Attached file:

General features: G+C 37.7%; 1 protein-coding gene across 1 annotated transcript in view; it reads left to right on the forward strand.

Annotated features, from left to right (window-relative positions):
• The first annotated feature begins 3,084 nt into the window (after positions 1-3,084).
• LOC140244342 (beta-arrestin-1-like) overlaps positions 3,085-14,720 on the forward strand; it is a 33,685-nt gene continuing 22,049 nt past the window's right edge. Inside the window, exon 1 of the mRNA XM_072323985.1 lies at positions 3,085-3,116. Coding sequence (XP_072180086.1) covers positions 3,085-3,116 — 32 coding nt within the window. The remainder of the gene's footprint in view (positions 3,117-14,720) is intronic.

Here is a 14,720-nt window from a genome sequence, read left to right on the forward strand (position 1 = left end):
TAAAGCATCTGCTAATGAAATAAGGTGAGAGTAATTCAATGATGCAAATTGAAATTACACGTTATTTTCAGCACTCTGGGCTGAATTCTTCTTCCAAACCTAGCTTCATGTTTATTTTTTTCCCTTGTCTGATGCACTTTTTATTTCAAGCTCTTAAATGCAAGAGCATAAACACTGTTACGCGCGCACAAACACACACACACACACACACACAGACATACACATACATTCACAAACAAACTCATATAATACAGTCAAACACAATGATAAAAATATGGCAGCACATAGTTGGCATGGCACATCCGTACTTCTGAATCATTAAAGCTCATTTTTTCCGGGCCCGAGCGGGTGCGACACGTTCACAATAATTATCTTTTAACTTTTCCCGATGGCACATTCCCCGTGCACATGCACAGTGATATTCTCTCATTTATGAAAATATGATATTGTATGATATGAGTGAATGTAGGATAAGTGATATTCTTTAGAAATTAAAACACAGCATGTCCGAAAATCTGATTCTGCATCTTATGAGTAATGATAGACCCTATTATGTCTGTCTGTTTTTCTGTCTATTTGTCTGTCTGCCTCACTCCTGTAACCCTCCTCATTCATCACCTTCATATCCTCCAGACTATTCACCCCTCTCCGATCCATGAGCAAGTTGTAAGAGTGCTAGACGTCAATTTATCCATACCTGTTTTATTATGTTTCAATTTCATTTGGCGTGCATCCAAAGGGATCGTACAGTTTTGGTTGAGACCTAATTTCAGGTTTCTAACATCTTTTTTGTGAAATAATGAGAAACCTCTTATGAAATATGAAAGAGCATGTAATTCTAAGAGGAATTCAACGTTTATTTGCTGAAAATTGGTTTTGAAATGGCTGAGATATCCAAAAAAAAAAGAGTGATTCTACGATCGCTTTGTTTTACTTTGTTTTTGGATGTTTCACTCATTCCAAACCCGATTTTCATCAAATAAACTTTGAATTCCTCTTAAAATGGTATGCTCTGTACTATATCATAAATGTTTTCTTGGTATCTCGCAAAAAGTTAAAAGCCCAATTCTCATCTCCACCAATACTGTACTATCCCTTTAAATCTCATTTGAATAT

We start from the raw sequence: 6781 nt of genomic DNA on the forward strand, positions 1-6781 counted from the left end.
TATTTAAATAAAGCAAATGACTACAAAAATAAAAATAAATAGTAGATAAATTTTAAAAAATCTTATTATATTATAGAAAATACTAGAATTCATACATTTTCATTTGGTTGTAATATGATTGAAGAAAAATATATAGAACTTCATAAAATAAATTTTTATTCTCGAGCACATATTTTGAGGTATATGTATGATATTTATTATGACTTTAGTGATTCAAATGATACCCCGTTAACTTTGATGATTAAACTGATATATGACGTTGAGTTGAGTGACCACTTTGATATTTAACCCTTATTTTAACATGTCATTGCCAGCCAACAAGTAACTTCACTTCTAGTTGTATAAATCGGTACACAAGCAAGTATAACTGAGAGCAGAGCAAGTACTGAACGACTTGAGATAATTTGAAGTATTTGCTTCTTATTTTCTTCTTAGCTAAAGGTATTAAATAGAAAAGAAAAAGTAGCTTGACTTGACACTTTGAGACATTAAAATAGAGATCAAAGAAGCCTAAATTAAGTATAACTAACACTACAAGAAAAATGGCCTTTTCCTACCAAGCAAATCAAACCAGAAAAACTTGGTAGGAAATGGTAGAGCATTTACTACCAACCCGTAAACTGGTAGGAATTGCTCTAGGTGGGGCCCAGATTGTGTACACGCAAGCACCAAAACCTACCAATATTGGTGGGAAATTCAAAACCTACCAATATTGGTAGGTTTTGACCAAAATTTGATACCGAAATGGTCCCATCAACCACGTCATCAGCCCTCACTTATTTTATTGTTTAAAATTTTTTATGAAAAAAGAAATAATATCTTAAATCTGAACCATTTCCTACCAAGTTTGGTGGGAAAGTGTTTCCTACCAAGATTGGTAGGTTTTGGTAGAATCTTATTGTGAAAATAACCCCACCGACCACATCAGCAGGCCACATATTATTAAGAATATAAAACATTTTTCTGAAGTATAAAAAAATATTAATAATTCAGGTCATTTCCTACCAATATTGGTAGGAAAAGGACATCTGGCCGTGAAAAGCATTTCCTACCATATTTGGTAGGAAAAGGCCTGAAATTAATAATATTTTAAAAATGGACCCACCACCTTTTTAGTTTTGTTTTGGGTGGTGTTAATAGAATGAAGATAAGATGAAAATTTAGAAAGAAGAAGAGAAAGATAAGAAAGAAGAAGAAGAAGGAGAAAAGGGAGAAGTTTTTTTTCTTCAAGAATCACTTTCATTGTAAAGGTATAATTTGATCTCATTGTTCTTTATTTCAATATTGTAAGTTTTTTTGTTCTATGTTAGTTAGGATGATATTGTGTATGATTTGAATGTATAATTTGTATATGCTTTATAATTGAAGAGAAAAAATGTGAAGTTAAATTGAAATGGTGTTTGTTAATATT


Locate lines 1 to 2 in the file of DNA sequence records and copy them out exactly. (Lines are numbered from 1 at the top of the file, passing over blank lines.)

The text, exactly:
General features: G+C 37.7%; 1 protein-coding gene across 1 annotated transcript in view; it reads left to right on the forward strand.

Annotated features, from left to right (window-relative positions):